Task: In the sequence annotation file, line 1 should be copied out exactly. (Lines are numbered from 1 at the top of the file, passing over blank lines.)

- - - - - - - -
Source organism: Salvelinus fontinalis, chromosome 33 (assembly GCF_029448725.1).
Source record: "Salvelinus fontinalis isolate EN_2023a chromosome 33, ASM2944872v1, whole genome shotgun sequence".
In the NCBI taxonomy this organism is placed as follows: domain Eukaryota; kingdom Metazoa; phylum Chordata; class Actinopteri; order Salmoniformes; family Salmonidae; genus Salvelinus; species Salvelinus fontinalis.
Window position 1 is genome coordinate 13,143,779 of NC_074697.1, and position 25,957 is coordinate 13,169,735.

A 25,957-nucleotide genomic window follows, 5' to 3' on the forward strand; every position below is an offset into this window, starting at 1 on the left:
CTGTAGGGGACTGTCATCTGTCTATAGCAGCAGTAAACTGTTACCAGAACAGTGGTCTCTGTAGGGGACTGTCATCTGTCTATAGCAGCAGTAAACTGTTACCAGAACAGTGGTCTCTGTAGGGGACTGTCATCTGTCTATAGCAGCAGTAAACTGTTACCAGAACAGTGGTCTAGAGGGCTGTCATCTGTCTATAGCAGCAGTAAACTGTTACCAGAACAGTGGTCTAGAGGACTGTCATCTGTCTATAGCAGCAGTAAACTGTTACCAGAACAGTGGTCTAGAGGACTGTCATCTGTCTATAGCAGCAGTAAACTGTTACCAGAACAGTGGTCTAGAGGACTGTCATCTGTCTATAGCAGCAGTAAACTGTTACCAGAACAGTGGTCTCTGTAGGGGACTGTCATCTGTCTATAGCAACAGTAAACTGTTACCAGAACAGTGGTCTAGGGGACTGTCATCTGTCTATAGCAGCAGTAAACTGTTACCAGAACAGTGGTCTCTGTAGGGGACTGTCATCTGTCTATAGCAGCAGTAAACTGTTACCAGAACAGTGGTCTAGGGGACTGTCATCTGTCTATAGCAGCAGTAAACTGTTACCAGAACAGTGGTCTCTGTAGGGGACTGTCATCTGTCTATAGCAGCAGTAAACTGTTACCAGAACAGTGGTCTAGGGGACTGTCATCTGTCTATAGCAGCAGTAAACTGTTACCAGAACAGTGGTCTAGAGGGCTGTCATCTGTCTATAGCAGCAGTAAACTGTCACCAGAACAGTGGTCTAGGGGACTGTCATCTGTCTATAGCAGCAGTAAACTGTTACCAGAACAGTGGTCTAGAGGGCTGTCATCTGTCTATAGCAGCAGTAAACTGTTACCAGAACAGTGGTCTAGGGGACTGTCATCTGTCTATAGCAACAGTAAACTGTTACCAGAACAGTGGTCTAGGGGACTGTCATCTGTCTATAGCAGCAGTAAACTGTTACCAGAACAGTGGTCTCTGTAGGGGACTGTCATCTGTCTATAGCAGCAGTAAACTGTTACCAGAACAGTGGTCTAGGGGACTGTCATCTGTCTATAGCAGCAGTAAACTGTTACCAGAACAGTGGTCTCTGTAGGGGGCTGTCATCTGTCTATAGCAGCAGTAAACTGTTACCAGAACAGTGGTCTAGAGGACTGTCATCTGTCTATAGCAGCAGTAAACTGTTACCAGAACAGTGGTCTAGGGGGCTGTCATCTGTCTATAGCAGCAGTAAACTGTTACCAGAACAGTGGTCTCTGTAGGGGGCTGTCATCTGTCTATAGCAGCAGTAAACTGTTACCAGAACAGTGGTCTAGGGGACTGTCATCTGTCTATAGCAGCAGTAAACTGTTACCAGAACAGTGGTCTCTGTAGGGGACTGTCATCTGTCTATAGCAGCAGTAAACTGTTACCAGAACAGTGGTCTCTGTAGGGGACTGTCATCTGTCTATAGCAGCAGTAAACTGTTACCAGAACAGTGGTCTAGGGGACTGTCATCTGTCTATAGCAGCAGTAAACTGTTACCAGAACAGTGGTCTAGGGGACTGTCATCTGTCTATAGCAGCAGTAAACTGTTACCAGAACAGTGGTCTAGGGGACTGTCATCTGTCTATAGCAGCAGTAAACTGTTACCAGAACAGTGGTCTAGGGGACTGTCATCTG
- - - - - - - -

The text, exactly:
Source organism: Salvelinus fontinalis, chromosome 33 (assembly GCF_029448725.1).